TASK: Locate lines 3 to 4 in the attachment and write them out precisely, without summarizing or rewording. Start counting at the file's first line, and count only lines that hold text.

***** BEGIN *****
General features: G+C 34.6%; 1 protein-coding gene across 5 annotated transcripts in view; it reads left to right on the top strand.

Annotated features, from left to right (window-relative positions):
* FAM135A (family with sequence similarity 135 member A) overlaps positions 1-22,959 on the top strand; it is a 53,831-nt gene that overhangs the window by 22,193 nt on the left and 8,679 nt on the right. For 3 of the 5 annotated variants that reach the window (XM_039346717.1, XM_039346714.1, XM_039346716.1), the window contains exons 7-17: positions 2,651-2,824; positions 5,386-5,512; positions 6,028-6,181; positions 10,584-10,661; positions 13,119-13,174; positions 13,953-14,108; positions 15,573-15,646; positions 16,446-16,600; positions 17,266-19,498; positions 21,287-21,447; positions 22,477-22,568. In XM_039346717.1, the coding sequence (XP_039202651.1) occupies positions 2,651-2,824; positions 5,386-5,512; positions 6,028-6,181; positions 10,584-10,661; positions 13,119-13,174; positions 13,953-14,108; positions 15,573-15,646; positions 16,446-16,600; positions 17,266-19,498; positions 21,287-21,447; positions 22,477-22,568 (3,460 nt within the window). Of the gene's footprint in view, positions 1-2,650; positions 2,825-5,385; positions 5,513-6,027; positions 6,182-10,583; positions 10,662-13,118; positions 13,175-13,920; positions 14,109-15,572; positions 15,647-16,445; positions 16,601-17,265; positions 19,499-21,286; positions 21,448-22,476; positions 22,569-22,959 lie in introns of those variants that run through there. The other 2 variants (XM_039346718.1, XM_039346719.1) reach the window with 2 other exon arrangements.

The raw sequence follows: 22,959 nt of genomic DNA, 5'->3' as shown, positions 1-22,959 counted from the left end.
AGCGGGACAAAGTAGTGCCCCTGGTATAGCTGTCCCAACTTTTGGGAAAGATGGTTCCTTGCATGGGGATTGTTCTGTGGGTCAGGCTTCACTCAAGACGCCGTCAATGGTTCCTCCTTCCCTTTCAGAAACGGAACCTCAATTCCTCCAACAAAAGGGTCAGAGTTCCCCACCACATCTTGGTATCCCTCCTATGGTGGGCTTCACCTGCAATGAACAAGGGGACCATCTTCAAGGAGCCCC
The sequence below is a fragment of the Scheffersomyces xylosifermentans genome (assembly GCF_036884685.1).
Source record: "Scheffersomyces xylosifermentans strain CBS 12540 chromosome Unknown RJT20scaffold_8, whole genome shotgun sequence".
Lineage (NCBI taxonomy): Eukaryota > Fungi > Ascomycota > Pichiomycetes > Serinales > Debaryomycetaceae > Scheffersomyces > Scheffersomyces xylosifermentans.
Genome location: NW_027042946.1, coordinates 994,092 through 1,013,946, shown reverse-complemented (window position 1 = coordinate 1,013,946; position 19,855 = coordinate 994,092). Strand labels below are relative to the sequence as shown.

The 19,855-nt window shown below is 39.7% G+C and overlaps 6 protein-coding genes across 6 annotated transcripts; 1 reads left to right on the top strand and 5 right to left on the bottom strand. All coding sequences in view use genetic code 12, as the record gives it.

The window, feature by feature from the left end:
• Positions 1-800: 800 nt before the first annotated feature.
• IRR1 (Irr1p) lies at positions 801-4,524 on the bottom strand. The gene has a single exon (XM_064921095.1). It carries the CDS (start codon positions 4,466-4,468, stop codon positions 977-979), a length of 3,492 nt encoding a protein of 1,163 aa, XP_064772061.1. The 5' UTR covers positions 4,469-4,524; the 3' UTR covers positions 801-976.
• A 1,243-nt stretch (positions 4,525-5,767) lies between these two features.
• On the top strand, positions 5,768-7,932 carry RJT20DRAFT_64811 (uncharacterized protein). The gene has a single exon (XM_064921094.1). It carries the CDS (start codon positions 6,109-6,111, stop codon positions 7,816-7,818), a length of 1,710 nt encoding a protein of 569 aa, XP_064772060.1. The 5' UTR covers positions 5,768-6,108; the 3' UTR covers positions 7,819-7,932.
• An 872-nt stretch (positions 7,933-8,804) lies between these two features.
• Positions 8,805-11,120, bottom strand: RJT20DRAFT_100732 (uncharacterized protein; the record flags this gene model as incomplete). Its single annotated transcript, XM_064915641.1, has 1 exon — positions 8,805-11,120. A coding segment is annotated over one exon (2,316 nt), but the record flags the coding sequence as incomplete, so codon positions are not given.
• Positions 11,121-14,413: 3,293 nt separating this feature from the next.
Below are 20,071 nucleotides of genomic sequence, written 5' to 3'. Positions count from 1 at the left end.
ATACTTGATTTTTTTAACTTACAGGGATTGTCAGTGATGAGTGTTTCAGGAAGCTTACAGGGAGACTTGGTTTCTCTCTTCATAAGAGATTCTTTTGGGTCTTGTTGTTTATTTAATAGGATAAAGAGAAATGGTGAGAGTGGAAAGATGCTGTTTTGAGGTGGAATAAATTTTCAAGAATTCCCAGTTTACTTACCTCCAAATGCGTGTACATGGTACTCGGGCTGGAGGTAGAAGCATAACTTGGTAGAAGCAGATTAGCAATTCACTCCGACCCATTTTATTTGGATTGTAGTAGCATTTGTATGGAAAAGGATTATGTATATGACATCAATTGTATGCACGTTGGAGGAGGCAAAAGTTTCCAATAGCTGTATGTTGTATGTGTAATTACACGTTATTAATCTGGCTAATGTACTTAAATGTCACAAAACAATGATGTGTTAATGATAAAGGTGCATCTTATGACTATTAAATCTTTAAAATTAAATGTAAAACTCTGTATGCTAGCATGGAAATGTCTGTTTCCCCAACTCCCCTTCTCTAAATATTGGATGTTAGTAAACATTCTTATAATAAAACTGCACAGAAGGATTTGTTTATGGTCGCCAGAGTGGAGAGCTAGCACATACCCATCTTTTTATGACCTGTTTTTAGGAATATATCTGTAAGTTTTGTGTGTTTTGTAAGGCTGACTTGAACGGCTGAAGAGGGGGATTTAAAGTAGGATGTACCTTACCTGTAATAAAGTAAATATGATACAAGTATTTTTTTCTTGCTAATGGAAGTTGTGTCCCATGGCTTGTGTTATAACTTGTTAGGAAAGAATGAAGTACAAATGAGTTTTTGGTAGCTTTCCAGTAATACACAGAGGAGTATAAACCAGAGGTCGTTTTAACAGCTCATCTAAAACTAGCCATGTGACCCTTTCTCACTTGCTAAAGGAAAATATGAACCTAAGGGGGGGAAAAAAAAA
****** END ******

* FAM135A (family with sequence similarity 135 member A) overlaps positions 1-22,959 on the top strand; it is a 53,831-nt gene that overhangs the window by 22,193 nt on the left and 8,679 nt on the right. For 3 of the 5 annotated variants that reach the window (XM_039346717.1, XM_039346714.1, XM_039346716.1), the window contains exons 7-17: positions 2,651-2,824; positions 5,386-5,512; positions 6,028-6,181; positions 10,584-10,661; positions 13,119-13,174; positions 13,953-14,108; positions 15,573-15,646; positions 16,446-16,600; positions 17,266-19,498; positions 21,287-21,447; positions 22,477-22,568. In XM_039346717.1, the coding sequence (XP_039202651.1) occupies positions 2,651-2,824; positions 5,386-5,512; positions 6,028-6,181; positions 10,584-10,661; positions 13,119-13,174; positions 13,953-14,108; positions 15,573-15,646; positions 16,446-16,600; positions 17,266-19,498; positions 21,287-21,447; positions 22,477-22,568 (3,460 nt within the window). Of the gene's footprint in view, positions 1-2,650; positions 2,825-5,385; positions 5,513-6,027; positions 6,182-10,583; positions 10,662-13,118; positions 13,175-13,920; positions 14,109-15,572; positions 15,647-16,445; positions 16,601-17,265; positions 19,499-21,286; positions 21,448-22,476; positions 22,569-22,959 lie in introns of those variants that run through there. The other 2 variants (XM_039346718.1, XM_039346719.1) reach the window with 2 other exon arrangements.

The raw sequence follows: 22,959 nt of genomic DNA, 5'->3' as shown, positions 1-22,959 counted from the left end.